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Let’s talk about the humble potato. They come in multiple colors and sizes, they’re dirt (haha, get it?) cheap and you probably ate one within the last 48 hours. Potatoes have been a pantry staple since, well, forever. Potatoes were discovered in Peru and brought to Europe via Spain. In the late 1500s, potatoes made it to Ireland, where they became a huge hit because of their ease of cultivation and nutritional value. Because they became such an important crop, during the Potato Famine in the mid-1800s, almost 1 million Irish died and another million emigrated. Today, they are the world’s fourth largest crop, behind rice, wheat and corn.

White potatoes have gotten a bad wrap lately in the diet department, as folks have lumped them together with white bread and labeled them ‘bad carbs.’ Before we go any further, let’s pause and talk about ‘bad’ versus ‘good’ carbs. First of all, none of our food items are misbehaving in the pantry, so categorizing them with terms more akin to a moral code seems silly. Second, carbs aren’t ‘bad’ for us at all; approximately 50% (or more!) of our diet should be made up of carbohydrates so that we have sufficient energy to function. What I try to emphasize from a nutritional standpoint is to choose nutritionally dense (i.e. foods high in nutritional value, low in things like added sugars, etc…) food more often than calorically dense foods. In short, I’d rather someone get more of their carbs from fruits and vegetables and a smaller amount of grains, rather than relying solely on grain products (such as bread, crackers, cereals, etc…) to get their carbs. Perhaps we should be describing potatoes as ‘better for you’ carbs and cookies as ‘less nutritionally dense.’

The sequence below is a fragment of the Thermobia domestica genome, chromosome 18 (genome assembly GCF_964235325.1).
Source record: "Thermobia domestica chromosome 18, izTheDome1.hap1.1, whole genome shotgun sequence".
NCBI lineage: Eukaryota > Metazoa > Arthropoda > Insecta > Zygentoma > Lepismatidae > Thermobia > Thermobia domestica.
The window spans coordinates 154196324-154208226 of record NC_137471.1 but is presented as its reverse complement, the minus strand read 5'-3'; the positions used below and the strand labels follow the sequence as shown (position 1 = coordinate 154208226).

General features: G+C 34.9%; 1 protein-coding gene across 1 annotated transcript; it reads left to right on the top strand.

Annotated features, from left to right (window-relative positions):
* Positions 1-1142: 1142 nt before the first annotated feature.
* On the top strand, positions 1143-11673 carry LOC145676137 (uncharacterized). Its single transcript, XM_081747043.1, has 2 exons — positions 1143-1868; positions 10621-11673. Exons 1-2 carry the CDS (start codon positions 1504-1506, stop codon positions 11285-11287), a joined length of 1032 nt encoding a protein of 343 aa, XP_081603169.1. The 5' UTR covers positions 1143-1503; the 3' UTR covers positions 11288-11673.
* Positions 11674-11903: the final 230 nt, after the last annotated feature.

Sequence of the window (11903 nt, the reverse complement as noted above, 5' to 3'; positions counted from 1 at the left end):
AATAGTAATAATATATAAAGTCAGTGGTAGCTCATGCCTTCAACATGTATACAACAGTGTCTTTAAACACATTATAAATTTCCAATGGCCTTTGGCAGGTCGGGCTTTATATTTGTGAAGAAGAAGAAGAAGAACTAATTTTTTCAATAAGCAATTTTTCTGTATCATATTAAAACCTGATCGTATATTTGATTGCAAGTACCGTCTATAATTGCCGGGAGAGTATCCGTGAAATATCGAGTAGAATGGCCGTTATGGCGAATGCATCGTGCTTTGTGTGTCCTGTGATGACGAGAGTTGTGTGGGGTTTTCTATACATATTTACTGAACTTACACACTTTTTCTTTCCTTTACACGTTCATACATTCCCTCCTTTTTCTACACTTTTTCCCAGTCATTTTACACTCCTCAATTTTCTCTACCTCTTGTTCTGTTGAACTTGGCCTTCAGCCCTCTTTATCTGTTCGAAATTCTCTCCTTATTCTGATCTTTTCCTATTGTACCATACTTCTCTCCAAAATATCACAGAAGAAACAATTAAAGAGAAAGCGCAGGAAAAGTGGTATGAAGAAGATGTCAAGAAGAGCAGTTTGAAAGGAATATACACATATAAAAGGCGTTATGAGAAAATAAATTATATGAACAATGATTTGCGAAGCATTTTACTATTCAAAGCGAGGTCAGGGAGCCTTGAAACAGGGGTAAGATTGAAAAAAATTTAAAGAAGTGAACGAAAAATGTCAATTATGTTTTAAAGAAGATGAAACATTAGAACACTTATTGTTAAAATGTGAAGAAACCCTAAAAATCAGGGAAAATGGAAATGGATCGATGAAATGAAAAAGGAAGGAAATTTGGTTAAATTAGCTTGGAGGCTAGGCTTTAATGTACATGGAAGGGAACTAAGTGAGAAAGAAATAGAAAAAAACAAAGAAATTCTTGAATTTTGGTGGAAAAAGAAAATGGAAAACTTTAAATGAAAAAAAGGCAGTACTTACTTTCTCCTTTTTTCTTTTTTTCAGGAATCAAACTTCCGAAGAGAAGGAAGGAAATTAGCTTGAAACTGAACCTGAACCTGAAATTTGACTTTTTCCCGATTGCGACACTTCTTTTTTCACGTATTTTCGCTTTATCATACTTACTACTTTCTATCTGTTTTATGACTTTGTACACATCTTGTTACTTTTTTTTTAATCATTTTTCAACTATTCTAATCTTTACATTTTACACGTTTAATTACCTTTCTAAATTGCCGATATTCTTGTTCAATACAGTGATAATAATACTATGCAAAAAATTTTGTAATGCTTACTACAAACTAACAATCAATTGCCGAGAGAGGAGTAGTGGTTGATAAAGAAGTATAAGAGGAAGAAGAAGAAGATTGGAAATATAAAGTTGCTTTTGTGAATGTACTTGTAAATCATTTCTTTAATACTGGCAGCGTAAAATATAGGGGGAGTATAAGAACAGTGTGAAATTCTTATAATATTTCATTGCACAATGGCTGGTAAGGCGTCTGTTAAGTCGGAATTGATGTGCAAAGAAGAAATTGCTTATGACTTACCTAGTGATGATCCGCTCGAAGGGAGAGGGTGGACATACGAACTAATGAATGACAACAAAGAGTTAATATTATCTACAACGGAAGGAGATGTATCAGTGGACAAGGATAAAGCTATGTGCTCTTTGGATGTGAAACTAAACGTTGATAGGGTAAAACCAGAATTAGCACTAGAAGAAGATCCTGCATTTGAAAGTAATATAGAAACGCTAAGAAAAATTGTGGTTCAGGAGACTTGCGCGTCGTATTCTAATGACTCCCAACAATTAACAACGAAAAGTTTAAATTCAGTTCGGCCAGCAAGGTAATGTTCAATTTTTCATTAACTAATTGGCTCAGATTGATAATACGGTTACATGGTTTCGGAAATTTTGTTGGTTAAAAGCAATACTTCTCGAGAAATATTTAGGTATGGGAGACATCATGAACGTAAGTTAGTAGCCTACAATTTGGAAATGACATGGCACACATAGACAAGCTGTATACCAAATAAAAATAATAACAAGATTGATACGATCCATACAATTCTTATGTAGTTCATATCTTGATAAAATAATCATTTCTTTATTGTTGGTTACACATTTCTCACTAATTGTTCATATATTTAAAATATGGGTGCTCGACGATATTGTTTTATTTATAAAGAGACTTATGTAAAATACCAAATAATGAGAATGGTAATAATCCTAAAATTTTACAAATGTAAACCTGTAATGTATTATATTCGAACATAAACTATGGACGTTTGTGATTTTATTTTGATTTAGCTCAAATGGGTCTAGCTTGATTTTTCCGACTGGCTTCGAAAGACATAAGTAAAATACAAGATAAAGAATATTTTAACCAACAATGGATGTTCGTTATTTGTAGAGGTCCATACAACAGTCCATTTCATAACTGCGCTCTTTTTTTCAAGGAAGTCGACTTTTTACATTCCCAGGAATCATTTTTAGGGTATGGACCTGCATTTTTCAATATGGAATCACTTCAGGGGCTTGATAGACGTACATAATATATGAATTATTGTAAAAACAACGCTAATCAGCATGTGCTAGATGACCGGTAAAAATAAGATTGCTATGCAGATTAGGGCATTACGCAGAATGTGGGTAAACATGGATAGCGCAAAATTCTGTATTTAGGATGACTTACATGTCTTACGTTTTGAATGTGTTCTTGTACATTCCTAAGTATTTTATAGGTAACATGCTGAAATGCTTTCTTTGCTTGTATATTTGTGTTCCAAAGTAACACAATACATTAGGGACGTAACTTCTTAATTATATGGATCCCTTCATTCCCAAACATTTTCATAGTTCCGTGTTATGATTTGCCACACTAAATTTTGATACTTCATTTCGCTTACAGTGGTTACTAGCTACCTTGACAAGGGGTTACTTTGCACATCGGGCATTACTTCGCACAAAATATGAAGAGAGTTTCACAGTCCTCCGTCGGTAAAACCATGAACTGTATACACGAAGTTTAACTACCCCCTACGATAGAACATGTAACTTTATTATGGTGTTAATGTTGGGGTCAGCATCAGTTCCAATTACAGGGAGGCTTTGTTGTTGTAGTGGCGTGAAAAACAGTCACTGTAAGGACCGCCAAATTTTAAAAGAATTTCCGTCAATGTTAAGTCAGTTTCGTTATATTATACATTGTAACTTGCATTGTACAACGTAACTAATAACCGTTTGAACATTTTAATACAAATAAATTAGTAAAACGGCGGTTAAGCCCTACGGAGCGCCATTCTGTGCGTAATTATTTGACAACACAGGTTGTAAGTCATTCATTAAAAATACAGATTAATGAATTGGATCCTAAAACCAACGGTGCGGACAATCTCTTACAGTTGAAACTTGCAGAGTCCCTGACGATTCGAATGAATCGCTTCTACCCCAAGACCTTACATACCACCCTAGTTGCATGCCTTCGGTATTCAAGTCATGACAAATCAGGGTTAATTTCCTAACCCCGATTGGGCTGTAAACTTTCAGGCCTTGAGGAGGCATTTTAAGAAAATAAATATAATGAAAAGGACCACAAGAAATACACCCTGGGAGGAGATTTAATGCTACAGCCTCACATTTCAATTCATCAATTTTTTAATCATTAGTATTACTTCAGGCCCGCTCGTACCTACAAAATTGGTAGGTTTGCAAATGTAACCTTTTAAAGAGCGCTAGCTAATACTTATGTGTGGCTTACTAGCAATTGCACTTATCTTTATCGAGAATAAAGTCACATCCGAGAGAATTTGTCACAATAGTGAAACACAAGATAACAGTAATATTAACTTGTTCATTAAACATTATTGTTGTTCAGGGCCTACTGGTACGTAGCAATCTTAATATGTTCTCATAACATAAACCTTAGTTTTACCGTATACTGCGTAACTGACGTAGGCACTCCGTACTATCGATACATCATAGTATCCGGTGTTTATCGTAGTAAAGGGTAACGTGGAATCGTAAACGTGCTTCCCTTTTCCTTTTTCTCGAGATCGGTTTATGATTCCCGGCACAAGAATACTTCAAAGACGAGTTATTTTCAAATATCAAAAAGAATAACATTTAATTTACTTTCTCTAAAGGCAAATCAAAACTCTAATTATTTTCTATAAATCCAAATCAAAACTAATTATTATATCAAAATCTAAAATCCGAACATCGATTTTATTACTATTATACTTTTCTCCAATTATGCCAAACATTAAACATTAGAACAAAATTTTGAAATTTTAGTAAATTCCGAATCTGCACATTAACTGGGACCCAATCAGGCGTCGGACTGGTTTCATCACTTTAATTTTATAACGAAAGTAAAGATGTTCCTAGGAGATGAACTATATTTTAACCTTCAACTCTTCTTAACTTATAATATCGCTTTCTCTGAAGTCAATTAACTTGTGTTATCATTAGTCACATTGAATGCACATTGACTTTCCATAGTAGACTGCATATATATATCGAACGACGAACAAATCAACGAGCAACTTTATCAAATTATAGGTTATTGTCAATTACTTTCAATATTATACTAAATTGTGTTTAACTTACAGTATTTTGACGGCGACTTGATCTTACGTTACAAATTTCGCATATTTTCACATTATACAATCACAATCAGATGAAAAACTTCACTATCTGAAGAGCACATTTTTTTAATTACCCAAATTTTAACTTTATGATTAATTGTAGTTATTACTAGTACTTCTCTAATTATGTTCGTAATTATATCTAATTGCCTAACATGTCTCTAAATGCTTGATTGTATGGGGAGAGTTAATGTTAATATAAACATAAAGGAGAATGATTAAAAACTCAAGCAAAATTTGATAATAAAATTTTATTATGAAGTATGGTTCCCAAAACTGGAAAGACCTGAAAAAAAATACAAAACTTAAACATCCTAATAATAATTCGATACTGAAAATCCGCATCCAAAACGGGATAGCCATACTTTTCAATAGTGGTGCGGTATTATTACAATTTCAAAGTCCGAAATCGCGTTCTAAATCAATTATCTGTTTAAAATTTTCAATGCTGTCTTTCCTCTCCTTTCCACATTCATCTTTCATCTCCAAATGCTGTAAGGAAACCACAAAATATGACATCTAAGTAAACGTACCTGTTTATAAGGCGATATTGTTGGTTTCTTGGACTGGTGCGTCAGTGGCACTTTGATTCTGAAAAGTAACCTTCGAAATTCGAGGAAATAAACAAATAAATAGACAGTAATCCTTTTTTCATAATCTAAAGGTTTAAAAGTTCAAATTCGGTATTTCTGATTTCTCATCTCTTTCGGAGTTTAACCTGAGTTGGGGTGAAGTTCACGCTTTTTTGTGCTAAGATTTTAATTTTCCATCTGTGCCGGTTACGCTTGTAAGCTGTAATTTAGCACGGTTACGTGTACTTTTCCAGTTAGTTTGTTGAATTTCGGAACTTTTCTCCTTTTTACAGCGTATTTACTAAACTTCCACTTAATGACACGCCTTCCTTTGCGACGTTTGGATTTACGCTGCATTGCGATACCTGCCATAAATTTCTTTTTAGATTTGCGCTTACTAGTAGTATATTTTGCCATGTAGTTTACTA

Back to the potato! It’s a great source of vitamins, minerals and fiber while being low in calories. Unfortunately, we don’t often eat our white potatoes plain, which is where we get in trouble. Read up on the facts below and consider making some tweaks to your potato game at the dinner table!

Potato Nutrition Facts:

– One small white potato has about 130 calories, nearly 4 grams of fiber and 3 grams of protein. Potatoes are high in potassium and Vitamin C, as well as iron and magnesium.

-Sweet potatoes are similar, but do have a slightly different nutritional profile. One small sweet potato has about 115 calories, 4 grams fiber and 2 grams protein. They aren’t as high in potassium or Vitamin C, but they are incredibly high in Vitamin A (it’s the beta carotene—how it gets it’s orange color).

-Whoa! Check out these calorie counts, all based on a 5-ounce potato: loaded baked potato, 415 cals; hash browns fried in oil, 375 cals; French fries, 440 cals. Reminder, a plain potato has only about 130 calories.

-Don’t compare white potatoes to white bread; bread has been refined and processed and has lost much of its nutritional value, while a potato has not.

-Purple potatoes are also pretty cool. They are similar to white potatoes nutritionally, but contain 4 times the amount of antioxidants! Try them in a potato salad with celery, dill and onion.

-Don’t forget to eat your potato skins! Some of the fiber and vitamins are contained in the skin, so unless you’re mashing them, consider eating the skin, too.

-Top a small baked potato with ¼ C plain Greek yogurt, ¼ cup salsa and a sprinkle of cheddar cheese. You’ll add only 80 calories and 9 grams of protein, totaling approximately 210 calories and 11 grams protein, perfect as a light lunch or paired with 2 ounces of meat and a side salad for dinner.

-Roast a batch of sweet potatoes to eat as sides at dinner, sprinkled with cinnamon and mixed with a nut butter and plain yogurt for lunch or thrown into a smoothie at breakfast.

Buffalo News Refresh Blog – September 2016

 

Try Healthier Carb Substitutes